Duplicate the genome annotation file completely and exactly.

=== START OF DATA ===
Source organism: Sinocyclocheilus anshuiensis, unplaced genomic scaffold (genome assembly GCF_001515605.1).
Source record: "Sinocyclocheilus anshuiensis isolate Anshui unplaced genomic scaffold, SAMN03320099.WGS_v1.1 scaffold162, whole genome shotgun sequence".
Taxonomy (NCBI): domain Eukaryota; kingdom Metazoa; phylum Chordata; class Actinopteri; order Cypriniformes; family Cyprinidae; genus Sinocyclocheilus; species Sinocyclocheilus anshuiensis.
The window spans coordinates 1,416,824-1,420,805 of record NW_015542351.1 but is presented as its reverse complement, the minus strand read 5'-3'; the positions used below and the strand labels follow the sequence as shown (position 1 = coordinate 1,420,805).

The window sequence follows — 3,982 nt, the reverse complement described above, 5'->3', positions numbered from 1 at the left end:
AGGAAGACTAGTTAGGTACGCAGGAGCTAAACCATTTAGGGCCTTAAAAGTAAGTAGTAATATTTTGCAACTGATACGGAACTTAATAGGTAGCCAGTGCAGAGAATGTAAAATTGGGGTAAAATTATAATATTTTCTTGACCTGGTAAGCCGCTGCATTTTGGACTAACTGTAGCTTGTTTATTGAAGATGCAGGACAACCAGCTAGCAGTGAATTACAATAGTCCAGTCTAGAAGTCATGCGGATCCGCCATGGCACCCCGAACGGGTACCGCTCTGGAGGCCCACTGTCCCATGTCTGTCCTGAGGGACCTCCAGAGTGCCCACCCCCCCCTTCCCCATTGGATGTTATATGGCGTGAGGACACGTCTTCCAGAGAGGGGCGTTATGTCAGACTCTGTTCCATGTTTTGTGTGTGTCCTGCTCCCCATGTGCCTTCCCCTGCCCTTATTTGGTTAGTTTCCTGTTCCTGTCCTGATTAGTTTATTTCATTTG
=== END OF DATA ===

Source organism: Sinocyclocheilus anshuiensis, unplaced genomic scaffold (genome assembly GCF_001515605.1).
Source record: "Sinocyclocheilus anshuiensis isolate Anshui unplaced genomic scaffold, SAMN03320099.WGS_v1.1 scaffold162, whole genome shotgun sequence".
Taxonomy (NCBI): domain Eukaryota; kingdom Metazoa; phylum Chordata; class Actinopteri; order Cypriniformes; family Cyprinidae; genus Sinocyclocheilus; species Sinocyclocheilus anshuiensis.
The window spans coordinates 1,416,824-1,420,805 of record NW_015542351.1 but is presented as its reverse complement, the minus strand read 5'-3'; the positions used below and the strand labels follow the sequence as shown (position 1 = coordinate 1,420,805).

The window sequence follows — 3,982 nt, the reverse complement described above, 5'->3', positions numbered from 1 at the left end:
AGGAAGACTAGTTAGGTACGCAGGAGCTAAACCATTTAGGGCCTTAAAAGTAAGTAGTAATATTTTGCAACTGATACGGAACTTAATAGGTAGCCAGTGCAGAGAATGTAAAATTGGGGTAAAATTATAATATTTTCTTGACCTGGTAAGCCGCTGCATTTTGGACTAACTGTAGCTTGTTTATTGAAGATGCAGGACAACCAGCTAGCAGTGAATTACAATAGTCCAGTCTAGAAGTCATGCGGATCCGCCATGGCACCCCGAACGGGTACCGCTCTGGAGGCCCACTGTCCCATGTCTGTCCTGAGGGACCTCCAGAGTGCCCACCCCCCCCTTCCCCATTGGATGTTATATGGCGTGAGGACACGTCTTCCAGAGAGGGGCGTTATGTCAGACTCTGTTCCATGTTTTGTGTGTGTCCTGCTCCCCATGTGCCTTCCCCTGCCCTTATTTGGTTAGTTTCCTGTTCCTGTCCTGATTAGTTTATTTCATTTG